Cyberattacks are on the rise in the United States, and certain industries are more susceptible than others. The financial services sector, in particular, are 300 times more likely to fall victim to cyberattacks than other industries. Within this sector, banks get the most attention from cybercriminals, but insurance companies have also suffered major cyberattacks.
In February 2015, hackers attacked major health insurance provider Anthem and compromised 78.8 million company records. The breach exposed personally identifiable information (PII) such as names, contact details, medical IDs, and Social Security numbers. According to investigators, the perpetrators sent phishing emails to Anthem employees and tricked them into downloading Trojan malware that steals passwords and other sensitive information.
More recently, State Farm reported a data breach that was a result of unauthorised access using stolen login credentials. Even smaller insurance firms have fallen victim to social engineering and malware-based attacks. So what makes the insurance industry such a popular target?
A wealth of sensitive information
Cybercriminals are always looking for organisations that harbor massive amounts of data, and insurance companies fit the bill. Insurers have access to their clients’ medical records and financial information, which are extremely valuable on the black market. Medical insurance records, for instance, sell for up to $1,000 and yield even more profit when used for fraudulent insurance claims and purchasing prescription drugs for resale.
Meanwhile, access to a person’s address, financial information, Social Security number, and employment details give hackers plenty of options. They can use the information to commit identity theft and make fraudulent purchases until their victim’s account has been emptied out. They can even infiltrate email accounts and defraud more people.
Increased susceptibility to attacks
However, it’s not just the massive collection of sensitive data that makes insurance companies attractive targets. As insurance companies adopt cloud and mobile technologies, they inadvertently leave business networks vulnerable. At the same time, hackers are constantly developing elaborate malware and denial-of-service attacks designed to compromise insurance systems and render them inoperable.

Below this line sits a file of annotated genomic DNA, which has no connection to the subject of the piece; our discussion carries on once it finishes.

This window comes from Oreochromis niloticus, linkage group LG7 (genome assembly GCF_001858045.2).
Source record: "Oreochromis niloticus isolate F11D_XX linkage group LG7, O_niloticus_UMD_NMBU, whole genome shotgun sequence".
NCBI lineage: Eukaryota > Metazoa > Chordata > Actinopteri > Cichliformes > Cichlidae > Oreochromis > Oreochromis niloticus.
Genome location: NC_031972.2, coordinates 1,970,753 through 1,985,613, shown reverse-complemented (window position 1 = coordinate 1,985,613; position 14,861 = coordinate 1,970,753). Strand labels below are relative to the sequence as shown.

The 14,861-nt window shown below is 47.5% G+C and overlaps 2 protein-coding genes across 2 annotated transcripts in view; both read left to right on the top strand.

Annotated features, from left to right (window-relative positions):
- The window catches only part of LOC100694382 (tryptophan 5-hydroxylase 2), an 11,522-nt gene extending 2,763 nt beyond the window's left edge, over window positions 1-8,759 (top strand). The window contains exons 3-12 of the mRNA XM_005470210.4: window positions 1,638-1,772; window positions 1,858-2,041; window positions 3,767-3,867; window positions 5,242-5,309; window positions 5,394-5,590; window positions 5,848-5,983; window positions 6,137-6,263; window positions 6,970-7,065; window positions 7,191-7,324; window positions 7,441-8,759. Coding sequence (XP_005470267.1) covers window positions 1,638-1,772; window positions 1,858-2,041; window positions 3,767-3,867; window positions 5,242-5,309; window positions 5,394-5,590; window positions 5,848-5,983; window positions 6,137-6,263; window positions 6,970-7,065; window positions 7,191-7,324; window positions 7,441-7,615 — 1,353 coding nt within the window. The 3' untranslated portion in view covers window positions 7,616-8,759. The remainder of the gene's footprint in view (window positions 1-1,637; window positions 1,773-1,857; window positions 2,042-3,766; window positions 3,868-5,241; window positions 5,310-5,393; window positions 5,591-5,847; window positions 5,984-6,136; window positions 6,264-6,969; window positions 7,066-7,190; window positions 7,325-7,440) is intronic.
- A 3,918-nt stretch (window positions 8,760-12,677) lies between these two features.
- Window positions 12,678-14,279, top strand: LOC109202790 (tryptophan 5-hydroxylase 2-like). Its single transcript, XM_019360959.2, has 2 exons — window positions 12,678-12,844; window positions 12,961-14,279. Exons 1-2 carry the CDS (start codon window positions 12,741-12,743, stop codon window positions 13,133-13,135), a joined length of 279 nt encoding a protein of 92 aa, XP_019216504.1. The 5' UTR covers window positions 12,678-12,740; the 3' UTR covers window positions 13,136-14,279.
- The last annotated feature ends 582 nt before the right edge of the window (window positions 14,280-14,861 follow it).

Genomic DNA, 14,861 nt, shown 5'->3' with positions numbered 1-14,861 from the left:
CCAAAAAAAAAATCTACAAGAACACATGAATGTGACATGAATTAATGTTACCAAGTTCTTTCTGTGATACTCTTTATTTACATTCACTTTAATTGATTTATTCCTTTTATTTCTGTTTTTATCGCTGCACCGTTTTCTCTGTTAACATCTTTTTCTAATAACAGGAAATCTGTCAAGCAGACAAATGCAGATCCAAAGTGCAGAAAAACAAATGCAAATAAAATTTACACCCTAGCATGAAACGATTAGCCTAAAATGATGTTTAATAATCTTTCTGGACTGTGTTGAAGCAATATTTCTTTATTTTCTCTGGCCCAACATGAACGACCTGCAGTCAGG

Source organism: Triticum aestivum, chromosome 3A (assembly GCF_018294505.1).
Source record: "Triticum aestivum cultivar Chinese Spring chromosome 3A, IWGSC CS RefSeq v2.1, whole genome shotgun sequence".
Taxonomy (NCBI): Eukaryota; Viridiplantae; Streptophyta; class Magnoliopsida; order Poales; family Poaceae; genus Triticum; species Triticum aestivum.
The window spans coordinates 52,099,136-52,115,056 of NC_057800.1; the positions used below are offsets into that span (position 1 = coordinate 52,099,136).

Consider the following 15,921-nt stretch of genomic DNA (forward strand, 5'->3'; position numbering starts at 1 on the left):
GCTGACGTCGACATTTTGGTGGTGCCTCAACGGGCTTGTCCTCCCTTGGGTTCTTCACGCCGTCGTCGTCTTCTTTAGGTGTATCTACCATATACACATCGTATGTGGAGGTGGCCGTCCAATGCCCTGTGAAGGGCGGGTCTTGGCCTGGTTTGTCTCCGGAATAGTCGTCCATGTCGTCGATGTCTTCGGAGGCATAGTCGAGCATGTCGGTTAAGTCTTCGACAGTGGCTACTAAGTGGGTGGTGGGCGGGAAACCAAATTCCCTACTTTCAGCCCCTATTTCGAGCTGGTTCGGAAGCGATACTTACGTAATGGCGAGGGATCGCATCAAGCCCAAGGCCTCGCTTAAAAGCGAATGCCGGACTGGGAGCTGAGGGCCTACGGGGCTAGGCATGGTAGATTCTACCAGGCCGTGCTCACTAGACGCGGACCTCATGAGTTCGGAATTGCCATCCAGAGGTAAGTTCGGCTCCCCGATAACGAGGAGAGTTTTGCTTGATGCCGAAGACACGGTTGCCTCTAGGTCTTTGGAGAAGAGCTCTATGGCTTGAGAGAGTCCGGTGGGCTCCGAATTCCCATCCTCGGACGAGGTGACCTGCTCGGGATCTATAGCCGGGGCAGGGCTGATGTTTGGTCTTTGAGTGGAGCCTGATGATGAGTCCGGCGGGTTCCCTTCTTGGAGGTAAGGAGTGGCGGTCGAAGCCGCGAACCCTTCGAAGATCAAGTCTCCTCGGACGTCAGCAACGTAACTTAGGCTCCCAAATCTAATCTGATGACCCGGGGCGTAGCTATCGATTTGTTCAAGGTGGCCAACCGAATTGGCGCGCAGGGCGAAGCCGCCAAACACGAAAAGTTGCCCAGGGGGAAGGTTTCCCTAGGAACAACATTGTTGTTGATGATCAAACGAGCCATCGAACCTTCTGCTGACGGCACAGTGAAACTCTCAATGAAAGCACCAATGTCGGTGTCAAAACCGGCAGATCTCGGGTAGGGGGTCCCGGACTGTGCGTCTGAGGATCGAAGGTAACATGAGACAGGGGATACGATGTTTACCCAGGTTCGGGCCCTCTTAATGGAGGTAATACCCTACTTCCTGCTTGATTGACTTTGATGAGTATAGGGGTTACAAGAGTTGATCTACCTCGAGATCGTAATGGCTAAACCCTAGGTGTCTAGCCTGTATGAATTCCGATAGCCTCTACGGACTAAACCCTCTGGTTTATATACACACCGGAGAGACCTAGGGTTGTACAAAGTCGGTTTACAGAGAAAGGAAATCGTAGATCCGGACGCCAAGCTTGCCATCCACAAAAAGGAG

Also, insurance often lags behind other financial services organisations when it comes to cybersecurity. Banks, for instance, are highly fortified, utilizing state-of-the-art security and encryption systems to defend against sophisticated, financially motivated cyberattacks. By contrast, many insurance companies may lack the resources to invest in bleeding-edge security measures. And as banks become more impenetrable, attackers will naturally shift their focus to less secure targets like insurance companies.
What’s more, security training is often an afterthought for most organisations. This means employees are more likely to make data management errors, set weak passwords, and interact with dangerous emails. Such a lax approach to cybersecurity enables hackers to easily circumvent security systems and steal data.
What should insurance companies do?
Data breaches have lasting effects on insurance companies. They can lose thousands of dollars fixing the issue, but there are also extra costs associated with regulatory fines and losing customer trust.
The best way to avoid these risks is to take a multilayered approach to cybersecurity. For starters, companies must install cutting-edge encryption software, firewalls, intrusion prevention systems, anti-malware, and software updates. These prevent hackers from exploiting system vulnerabilities and gaining access to sensitive data.
According to the National Association of Insurance Commissioners (NAIC), companies must set access restrictions and enable multifactor authentication to be compliant. The former prevents unauthorised users from gaining access to sensitive data while the latter adds another method of identity verification on top of passwords like a fingerprint scan or a one-time authentication code sent via SMS.
Organisations must also consider the human element of cybersecurity. This involves educating employees on the latest threats, spotting the telltale signs of a phishing attack (e.g., suspicious links and attachments), and setting unique 12-character-long passwords. For optimal results, organisations should implement ongoing security training and testing to prepare employees for real-world attacks.
There’s a lot that goes into cybersecurity, but insurance companies don’t have to do everything by themselves. INFINIT Consulting provides cutting-edge risk management and cybersecurity solutions that dramatically reduce the chances of a breach. If you run an insurance company in California, schedule a meeting with us today and we’ll formulate a cyber defense strategy to keep your assets safe.